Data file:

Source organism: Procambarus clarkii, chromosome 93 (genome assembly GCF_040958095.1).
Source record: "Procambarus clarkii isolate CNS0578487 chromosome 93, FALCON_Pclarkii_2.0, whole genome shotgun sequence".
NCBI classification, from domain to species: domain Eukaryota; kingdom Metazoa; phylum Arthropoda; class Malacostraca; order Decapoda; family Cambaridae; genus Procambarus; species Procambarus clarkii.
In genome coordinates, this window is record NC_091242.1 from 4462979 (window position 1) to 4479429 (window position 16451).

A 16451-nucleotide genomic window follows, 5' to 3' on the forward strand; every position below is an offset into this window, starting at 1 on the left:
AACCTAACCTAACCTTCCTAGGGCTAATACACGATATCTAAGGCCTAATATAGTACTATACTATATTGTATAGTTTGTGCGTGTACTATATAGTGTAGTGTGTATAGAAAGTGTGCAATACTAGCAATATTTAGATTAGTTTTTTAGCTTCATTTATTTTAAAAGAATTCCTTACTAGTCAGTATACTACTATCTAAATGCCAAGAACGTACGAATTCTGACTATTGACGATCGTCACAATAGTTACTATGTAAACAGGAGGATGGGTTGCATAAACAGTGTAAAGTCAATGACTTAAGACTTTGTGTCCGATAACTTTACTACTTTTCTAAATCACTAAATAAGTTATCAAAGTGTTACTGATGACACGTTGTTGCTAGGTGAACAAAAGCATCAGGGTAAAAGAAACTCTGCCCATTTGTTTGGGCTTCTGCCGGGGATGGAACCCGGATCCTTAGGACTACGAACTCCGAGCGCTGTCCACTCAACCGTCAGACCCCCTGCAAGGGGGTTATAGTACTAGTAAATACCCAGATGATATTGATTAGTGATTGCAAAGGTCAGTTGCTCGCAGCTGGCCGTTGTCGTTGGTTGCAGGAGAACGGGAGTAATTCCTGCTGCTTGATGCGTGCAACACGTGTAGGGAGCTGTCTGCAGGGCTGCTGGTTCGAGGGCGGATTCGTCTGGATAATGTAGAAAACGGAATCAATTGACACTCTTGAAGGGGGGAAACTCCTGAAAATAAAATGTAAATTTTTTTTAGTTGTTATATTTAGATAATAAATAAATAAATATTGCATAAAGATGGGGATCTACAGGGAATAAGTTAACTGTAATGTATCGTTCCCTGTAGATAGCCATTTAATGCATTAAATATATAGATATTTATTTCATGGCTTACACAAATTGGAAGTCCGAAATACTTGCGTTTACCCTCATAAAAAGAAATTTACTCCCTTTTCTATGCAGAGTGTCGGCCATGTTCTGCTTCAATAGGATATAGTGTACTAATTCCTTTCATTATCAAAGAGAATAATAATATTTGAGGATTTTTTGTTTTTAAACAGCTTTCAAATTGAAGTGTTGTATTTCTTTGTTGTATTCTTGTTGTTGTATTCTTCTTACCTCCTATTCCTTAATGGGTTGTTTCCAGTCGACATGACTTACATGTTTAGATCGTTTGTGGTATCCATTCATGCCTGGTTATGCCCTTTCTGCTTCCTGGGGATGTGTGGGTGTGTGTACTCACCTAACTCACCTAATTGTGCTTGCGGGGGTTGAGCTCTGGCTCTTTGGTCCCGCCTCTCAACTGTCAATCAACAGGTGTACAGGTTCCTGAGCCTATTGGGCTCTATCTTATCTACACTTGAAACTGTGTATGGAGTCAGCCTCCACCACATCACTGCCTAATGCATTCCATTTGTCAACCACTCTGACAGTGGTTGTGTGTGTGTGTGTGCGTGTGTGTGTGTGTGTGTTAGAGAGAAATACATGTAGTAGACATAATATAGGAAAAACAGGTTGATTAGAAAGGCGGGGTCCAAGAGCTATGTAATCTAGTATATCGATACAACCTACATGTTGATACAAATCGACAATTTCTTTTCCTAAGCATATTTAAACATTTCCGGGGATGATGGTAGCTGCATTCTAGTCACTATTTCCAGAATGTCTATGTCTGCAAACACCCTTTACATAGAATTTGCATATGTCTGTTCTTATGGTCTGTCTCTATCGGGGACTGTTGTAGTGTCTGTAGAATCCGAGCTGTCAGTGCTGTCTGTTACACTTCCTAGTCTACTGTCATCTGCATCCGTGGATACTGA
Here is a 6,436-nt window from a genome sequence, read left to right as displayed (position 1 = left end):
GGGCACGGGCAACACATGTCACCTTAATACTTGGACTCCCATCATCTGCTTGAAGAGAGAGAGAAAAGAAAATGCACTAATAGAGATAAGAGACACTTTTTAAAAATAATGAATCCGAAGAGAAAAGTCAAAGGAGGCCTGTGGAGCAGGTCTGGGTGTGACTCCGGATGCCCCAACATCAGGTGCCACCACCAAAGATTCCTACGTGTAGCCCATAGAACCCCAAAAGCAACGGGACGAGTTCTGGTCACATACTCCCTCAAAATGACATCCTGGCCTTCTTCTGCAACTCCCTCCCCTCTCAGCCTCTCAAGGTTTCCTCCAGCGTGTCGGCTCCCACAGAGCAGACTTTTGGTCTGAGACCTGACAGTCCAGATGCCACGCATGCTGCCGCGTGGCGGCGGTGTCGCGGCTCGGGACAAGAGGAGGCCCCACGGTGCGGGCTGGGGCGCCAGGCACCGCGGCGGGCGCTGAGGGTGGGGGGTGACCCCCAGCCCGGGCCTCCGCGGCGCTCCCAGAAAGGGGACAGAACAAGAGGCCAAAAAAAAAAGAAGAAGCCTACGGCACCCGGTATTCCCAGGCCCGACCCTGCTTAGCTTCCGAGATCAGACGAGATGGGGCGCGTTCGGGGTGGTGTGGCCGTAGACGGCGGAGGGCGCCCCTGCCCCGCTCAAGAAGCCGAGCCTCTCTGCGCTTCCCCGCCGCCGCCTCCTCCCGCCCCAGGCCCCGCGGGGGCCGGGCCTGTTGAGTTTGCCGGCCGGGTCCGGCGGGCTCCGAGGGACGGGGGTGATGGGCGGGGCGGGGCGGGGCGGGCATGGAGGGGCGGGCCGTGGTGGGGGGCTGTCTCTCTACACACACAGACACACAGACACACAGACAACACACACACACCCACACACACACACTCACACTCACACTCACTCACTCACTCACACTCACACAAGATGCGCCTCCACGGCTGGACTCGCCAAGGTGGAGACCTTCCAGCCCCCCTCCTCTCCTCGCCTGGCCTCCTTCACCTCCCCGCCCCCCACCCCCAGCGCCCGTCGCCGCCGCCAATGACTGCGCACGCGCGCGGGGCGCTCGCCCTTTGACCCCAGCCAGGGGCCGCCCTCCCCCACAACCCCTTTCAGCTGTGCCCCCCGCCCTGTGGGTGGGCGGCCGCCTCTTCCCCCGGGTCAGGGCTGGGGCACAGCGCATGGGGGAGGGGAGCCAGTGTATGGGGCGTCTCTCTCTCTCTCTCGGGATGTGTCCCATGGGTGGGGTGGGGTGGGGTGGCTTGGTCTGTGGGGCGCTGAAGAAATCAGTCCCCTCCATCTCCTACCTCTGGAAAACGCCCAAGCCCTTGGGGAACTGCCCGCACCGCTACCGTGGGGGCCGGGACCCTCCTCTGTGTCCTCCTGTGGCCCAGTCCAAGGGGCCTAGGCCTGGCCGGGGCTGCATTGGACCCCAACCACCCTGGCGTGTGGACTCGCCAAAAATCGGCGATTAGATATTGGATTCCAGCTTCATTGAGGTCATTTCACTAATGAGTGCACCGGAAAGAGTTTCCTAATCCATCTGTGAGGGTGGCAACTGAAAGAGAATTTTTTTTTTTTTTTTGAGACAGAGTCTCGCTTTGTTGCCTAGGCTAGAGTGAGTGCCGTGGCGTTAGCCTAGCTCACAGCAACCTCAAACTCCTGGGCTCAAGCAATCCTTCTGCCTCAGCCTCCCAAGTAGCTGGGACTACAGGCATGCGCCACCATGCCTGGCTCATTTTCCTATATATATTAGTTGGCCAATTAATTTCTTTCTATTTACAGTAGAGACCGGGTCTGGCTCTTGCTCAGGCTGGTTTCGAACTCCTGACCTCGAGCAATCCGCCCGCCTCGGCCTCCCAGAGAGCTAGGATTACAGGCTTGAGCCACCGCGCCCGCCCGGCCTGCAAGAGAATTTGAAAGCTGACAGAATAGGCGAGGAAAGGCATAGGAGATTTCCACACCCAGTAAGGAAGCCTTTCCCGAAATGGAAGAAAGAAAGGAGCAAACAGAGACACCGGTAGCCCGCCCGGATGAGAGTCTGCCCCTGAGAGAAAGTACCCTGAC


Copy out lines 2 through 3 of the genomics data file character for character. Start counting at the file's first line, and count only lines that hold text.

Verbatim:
Source record: "Procambarus clarkii isolate CNS0578487 chromosome 93, FALCON_Pclarkii_2.0, whole genome shotgun sequence".
NCBI classification, from domain to species: domain Eukaryota; kingdom Metazoa; phylum Arthropoda; class Malacostraca; order Decapoda; family Cambaridae; genus Procambarus; species Procambarus clarkii.